With Baumgartner, Tamandl, Jaros and another Austrian Herbert Ninaus, (Sydney based) Prague swept all before them in the NSW Federation First Division in 1959, State Federations being the highest level of competition at that time. These players all in their late twenties and at the peak of the ability, helped to grow the crowds and raise the profile of Australian soccer. The overall standard of football also improved as other clubs were compelled to recruit overseas to match the performance of the glamour club, Prague. This was a golden era for Australian football and the four Austrians and the well supported “migrant” clubs were largely responsible for the good health of the sport.
Age does weary old footballers however and the aura of the Austrian stars and FC Sydney Prague dimmed in the mid sixties and crowds suffered. It was at this time that BBC Match of the Day started to screen in Australia and local football fans became infatuated with the British game. Over the next 10 years, a who’s who of British football appeared fleetingly for Australian clubs. Ray Clemence, Bobby Charlton, Francis Lee, Charlie George, Trevor Francis, Malcolm Macdonald, Kevin Keegan, Paul Mariner and Ian Rush were just some who came here, principally for the purpose of earning a few bucks. Most of these played one or two games and did very little for the local game. Just about all were past their best.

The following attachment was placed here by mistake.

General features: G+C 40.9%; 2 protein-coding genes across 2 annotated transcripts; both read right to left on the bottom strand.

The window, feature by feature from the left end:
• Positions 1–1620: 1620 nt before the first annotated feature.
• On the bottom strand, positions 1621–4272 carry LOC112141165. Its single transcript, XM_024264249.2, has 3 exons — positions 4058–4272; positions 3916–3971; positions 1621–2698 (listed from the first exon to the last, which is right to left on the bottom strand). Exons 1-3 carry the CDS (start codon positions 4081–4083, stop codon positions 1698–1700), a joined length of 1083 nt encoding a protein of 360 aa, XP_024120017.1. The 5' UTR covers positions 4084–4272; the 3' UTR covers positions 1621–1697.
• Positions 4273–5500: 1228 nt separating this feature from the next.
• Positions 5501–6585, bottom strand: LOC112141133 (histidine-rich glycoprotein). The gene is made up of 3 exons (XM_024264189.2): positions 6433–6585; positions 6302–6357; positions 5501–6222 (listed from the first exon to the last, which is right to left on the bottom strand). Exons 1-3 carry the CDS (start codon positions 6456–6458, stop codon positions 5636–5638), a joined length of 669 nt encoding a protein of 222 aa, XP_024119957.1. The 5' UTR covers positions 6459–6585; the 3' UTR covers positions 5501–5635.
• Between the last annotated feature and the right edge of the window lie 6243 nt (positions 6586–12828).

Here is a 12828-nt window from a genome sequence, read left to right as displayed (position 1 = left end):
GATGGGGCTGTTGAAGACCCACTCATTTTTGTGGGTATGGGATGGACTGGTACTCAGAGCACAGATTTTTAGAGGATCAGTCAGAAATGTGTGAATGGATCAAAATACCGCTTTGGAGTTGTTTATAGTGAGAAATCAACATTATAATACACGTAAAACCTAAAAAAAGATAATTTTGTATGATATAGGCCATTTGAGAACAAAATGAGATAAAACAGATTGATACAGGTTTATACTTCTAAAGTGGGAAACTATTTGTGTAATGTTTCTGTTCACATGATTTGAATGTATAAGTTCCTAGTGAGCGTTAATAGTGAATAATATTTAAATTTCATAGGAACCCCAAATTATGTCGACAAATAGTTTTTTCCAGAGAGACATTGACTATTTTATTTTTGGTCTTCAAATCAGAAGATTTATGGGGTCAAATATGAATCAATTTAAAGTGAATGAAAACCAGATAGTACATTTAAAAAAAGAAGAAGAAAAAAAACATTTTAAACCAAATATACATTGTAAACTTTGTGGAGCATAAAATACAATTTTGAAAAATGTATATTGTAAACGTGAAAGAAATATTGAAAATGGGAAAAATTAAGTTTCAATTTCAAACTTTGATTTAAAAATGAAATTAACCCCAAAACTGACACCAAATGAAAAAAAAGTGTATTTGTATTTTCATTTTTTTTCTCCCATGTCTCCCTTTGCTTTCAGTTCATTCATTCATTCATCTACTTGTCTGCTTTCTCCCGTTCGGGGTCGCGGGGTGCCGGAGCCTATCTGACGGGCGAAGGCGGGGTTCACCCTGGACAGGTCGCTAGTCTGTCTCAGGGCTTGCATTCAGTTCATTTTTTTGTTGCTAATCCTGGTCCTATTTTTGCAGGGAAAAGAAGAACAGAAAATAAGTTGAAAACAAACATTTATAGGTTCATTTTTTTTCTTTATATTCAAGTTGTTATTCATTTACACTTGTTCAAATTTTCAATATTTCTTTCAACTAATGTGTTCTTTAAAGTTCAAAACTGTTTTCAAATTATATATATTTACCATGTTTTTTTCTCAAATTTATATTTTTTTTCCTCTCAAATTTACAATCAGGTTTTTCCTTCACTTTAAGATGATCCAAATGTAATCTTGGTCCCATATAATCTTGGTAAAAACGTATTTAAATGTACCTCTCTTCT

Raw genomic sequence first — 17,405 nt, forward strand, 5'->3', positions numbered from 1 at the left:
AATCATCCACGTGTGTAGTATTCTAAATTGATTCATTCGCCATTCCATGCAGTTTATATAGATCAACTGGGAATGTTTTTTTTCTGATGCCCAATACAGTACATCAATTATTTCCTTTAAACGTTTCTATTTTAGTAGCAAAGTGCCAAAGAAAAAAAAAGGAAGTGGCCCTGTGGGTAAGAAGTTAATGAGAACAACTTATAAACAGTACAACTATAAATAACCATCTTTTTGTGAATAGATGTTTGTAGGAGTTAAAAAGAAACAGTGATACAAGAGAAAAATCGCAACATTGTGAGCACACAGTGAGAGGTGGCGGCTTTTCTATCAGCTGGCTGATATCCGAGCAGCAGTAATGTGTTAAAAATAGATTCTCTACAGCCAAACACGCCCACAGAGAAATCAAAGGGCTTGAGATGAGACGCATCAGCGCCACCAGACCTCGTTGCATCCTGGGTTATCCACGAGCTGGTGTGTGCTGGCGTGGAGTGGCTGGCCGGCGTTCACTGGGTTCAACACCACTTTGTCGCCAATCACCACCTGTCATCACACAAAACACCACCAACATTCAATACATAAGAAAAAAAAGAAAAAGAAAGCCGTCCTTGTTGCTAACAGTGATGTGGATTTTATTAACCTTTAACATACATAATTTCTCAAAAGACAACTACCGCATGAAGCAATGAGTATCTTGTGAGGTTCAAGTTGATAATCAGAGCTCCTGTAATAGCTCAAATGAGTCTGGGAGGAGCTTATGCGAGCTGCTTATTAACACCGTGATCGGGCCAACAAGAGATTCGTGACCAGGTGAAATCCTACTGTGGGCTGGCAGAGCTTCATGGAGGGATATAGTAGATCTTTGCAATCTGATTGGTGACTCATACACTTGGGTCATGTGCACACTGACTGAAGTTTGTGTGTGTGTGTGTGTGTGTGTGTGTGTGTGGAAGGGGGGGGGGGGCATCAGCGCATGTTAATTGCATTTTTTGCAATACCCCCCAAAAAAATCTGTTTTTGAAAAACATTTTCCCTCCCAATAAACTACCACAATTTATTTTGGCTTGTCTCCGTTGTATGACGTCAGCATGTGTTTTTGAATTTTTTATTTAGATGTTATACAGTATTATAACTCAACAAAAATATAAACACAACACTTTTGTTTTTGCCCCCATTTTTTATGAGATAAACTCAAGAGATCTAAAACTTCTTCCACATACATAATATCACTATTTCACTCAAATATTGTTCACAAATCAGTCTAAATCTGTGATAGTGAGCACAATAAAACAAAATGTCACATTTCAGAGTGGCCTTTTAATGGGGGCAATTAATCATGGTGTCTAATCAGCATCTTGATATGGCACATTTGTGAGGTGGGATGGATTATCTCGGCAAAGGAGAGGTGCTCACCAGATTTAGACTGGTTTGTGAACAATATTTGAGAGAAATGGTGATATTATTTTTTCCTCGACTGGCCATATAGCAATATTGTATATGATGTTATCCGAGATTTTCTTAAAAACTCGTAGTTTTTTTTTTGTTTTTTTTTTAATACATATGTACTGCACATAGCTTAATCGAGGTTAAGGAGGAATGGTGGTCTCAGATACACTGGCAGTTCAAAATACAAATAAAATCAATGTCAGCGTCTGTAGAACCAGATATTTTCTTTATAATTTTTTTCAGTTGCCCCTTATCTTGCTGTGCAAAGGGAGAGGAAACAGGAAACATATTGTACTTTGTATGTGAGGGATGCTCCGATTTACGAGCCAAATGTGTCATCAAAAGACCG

Admittedly they drew a few more spectators through the turnstiles but when appearance money, accommodation and air fares were taken into account, the host club and Australian football saw little benefit for their financial outlay.
Non British imports also arrived to show their wares. Former Italian stars, the then 36 year old Francesco Graziani (Apia Leichhardt) and 34 year old Nicola Berti (Northern Spirit) were largely ineffectual in the old National Soccer League. Likewise Argentine Osvaldo Ardiles at 33 played just one game for St. George in the NSL – what was the point ? Local clubs were always looking for that big pay day and on field success, but the impact of these former World Cup stars was minimal on both fronts.
In 1983, a 37 year old George Best, the greatest footballer to have played for an Australian club, made four appearances for Brisbane Lions. Best a former European Footballer of the Year who effectively had retired over 10 years earlier, was a shadow of the wonderful player who dominated British football for nearly a decade. Best increased the gate takings during his brief stay but his impact on the pitch was minimal and Brisbane Lions were none the better for his four outings. The primary purpose of Best’s visit down under was obvious when, on the same trip he turned out for Dee Why a second division NSW State League team against Manly for the sake of a $5,000 match fee. I played against Best that night and although the 2,000 odd spectators enjoyed what was an entertaining game, the presence of a once great footballer on a poorly lit Cromer Park Dee Why, left no legacy for Australian football.